Letter of Recommendation Policy
I take letter-writing seriously and seek to provide schools and employers with honest, relevant, and reliable information about you. When I invest time in writing a letter, I will also act as your advocate. In other words, I don’t just recommend anyone. If I believe I am unable to provide a strong letter for you, then I will tell you so. (Arguing the point is unlikely to lead to an outcome you desire.)
As a matter of policy, I will only write letters for students who:
- have earned an A or A- in a small (35-person or fewer) course I have taught, or
- worked for me for at least 40 hours over a semester(ish) period or more, or
- has in some other way developed an actual personal relationship with me.
Earning a good grade is a necessary but not sufficient condition for my writing a strong letter for you. My letters are honest and detailed, and an A- student who demonstrated leadership, participated in class, made clear strides in his or her work, and simply had a bad day on the final examination impresses me more than a student who said little, showed disdain for the course and his or her colleagues, put forward the minimum effort, and still somehow managed an A.
If you are still interested in asking me to write a letter, then please email me after the course is over and you have received your final grade. I will ask you to provide me with:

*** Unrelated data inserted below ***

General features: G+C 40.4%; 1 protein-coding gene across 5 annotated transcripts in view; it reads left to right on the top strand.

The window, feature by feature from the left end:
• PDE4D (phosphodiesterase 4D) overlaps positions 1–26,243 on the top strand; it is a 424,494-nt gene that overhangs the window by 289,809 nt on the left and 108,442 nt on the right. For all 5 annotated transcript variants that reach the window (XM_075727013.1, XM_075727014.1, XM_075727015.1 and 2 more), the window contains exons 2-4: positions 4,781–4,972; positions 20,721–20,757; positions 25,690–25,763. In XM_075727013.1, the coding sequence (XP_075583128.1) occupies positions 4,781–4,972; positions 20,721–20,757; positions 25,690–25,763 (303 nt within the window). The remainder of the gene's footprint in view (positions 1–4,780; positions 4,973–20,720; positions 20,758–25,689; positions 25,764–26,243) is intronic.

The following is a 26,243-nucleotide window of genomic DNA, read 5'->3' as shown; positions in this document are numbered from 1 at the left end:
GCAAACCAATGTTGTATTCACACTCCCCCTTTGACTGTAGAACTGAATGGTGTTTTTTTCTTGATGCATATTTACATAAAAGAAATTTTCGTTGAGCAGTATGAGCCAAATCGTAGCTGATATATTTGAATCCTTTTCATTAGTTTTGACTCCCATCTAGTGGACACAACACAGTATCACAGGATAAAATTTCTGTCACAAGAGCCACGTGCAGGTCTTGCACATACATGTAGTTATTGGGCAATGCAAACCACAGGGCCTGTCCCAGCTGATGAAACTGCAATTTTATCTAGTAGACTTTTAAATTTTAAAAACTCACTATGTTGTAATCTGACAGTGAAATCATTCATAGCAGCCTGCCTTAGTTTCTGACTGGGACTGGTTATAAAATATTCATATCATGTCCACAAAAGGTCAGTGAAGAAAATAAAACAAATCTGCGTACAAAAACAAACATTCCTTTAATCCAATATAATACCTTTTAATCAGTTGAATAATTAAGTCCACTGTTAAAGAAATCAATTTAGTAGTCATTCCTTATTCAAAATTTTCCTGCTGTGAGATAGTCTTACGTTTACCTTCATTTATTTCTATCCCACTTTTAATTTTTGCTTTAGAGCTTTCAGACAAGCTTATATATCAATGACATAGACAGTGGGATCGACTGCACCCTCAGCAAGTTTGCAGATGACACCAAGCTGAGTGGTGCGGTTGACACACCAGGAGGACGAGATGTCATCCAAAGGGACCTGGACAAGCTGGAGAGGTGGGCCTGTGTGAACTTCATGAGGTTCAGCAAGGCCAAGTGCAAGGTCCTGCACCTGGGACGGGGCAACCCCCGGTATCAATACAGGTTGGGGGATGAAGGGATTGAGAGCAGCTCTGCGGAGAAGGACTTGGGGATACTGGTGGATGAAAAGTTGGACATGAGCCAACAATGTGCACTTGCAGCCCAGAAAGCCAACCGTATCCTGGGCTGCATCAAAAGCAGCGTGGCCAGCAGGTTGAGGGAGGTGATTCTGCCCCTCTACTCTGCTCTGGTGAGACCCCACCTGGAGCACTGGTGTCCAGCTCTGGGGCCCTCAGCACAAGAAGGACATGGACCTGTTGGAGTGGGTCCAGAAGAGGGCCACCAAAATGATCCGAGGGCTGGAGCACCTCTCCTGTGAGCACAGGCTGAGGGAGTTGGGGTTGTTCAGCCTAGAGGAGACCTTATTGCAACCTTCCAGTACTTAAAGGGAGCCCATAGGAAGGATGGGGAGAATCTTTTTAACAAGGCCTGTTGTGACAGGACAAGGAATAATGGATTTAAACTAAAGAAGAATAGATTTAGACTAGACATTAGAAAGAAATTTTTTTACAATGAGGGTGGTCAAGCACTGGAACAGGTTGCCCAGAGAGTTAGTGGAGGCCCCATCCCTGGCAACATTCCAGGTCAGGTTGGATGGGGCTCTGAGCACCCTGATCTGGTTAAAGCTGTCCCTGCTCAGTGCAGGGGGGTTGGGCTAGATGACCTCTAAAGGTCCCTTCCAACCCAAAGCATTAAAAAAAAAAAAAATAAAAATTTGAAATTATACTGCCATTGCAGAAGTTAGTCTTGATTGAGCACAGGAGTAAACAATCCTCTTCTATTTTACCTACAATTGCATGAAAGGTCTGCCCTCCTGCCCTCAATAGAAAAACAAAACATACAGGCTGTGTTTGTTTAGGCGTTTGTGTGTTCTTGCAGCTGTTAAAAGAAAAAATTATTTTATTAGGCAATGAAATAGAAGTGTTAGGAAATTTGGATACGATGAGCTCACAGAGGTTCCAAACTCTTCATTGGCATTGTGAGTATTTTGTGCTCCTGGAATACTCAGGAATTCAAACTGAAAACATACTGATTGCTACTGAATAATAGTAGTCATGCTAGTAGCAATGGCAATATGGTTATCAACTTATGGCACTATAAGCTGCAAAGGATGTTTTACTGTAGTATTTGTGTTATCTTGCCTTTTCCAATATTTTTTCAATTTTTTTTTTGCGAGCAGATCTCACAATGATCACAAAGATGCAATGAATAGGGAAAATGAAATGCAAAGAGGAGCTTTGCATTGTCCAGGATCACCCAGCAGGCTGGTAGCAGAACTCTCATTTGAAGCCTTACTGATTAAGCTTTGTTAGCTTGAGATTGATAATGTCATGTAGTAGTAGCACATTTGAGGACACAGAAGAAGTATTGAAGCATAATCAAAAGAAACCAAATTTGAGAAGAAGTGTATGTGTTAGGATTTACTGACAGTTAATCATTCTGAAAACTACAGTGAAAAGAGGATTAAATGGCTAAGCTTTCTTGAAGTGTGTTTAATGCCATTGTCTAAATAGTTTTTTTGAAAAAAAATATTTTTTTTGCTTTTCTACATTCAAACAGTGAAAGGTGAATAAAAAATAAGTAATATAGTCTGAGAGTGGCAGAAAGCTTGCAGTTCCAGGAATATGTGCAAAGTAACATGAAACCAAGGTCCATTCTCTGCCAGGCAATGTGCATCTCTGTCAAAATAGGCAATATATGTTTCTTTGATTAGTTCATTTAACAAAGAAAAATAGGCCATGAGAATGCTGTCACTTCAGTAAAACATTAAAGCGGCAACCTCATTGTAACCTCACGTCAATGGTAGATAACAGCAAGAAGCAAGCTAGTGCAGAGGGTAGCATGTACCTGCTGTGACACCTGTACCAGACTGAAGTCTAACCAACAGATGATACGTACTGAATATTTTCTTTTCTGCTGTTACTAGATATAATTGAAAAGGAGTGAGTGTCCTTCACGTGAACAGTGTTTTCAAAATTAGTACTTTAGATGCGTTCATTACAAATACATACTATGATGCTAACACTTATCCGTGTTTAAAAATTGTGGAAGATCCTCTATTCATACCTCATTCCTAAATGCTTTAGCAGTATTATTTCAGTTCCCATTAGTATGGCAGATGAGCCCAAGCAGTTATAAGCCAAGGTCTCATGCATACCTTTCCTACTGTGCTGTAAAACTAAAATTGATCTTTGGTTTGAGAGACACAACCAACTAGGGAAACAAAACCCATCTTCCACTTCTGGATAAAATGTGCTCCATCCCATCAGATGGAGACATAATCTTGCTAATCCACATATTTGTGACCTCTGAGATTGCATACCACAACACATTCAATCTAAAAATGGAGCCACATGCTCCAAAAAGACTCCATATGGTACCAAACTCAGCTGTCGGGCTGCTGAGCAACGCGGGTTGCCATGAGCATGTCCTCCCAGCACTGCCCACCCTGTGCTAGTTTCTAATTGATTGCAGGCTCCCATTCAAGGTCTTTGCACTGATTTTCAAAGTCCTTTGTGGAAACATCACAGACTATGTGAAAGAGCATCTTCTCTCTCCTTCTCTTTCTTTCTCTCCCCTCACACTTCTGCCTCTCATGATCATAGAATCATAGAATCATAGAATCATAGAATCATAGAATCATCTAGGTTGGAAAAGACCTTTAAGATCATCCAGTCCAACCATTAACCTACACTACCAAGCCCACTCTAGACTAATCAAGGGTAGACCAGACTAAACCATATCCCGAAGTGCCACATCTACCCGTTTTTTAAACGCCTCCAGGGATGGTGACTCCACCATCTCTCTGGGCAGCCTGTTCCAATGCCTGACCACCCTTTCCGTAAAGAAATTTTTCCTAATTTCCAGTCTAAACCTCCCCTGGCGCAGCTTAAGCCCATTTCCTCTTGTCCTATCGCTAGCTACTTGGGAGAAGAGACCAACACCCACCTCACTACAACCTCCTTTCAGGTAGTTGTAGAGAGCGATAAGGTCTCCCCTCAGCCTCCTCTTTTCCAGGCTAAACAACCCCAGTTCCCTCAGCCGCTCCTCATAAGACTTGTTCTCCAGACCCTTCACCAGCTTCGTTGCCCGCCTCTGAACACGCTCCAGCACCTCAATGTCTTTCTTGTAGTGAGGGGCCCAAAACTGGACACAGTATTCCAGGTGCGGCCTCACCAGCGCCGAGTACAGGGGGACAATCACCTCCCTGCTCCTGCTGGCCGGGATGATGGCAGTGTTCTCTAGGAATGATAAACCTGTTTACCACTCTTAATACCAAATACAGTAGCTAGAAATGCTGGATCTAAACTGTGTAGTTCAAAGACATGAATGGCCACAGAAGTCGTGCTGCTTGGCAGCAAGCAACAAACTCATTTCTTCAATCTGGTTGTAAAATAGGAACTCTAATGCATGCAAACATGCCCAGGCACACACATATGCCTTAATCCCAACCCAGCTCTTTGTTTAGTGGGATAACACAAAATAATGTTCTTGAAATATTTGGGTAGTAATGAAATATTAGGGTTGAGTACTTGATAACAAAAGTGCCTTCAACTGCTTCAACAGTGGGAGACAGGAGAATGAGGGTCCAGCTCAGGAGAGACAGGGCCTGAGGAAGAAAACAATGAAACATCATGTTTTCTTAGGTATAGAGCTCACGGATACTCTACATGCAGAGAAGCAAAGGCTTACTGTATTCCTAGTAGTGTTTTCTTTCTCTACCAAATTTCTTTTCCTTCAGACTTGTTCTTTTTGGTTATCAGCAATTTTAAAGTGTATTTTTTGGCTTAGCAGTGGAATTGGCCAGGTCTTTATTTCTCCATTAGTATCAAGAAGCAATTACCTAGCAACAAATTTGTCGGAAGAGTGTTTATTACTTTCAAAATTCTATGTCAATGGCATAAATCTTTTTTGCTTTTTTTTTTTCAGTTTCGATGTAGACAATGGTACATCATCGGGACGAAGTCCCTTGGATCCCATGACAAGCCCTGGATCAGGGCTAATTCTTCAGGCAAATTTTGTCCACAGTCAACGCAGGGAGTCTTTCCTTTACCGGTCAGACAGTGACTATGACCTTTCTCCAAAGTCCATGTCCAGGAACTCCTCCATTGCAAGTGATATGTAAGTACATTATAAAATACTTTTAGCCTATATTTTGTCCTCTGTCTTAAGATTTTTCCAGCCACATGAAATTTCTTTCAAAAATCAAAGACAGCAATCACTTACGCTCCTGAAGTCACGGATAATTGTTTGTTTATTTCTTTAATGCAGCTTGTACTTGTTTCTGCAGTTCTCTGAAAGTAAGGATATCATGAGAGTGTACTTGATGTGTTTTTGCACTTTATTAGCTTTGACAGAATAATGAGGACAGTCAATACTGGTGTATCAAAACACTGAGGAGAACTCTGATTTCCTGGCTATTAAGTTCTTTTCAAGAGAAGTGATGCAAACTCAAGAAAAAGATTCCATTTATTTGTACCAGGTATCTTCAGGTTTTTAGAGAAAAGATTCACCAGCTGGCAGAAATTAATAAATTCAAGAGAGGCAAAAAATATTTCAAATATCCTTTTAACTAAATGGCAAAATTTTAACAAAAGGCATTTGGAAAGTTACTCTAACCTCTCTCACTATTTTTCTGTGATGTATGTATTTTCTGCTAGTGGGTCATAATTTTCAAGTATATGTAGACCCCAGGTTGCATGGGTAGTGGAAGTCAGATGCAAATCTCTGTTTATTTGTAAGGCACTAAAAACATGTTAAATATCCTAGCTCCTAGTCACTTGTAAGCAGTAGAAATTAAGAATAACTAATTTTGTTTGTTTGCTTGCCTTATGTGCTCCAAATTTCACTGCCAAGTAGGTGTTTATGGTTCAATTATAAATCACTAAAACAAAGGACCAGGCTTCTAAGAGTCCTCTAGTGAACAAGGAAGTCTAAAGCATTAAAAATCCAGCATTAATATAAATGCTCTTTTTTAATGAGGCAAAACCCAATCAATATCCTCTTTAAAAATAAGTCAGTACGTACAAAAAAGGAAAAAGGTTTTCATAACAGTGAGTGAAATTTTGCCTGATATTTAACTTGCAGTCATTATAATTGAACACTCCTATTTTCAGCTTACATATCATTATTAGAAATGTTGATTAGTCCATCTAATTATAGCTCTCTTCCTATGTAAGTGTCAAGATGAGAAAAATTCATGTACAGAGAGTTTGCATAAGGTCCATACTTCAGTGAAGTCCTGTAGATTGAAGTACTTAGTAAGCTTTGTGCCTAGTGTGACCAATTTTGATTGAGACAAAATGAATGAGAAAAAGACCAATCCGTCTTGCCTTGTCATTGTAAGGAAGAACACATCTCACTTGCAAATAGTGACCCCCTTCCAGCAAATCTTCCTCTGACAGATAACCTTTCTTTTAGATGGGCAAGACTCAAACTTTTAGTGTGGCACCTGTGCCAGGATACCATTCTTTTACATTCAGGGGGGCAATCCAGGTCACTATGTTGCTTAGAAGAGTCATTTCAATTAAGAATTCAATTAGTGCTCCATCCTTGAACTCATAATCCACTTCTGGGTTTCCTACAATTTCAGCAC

- A personal statement about your goals, the college or other position to which you are applying, and how what you have learned in my class shows your aptitude for the position.
- A copy of your CV or resume.
- Any materials that you have prepared for the application.
- Clear, idiot-proof instructions for how to submit the letter. (Bear in mind that sending a recommendation electronically is vastly easier than mailing a letter.)
You should also fill in this online form, which helps me keep track of everything that I’ll need to make the case for you.
Letter-writing is a bit of a bargain, so here’s your end of the bargain:
Please give me at least a month’s notice when you require a letter to be written. Once I have a letter ‘on file’ for you, that timeline can shorten a little bit, but remember that professors aren’t always next to their computers. I tend to write letters in a batch (about 5-6 at a time), which happens when I’m bored or right before a cluster of deadlines.
I do not mail letters of recommendation unless absolutely necessary–mailing a letter takes about 15-20 minutes of effort (at least), which is a lot to ask of me when emailing one takes about 15-20 seconds of effort.
I do not give letters of recommendation to students. The letter is a service I provide to employers on your behalf. I consider it confidential and inappropriate to disclose the letter to the person being recommended.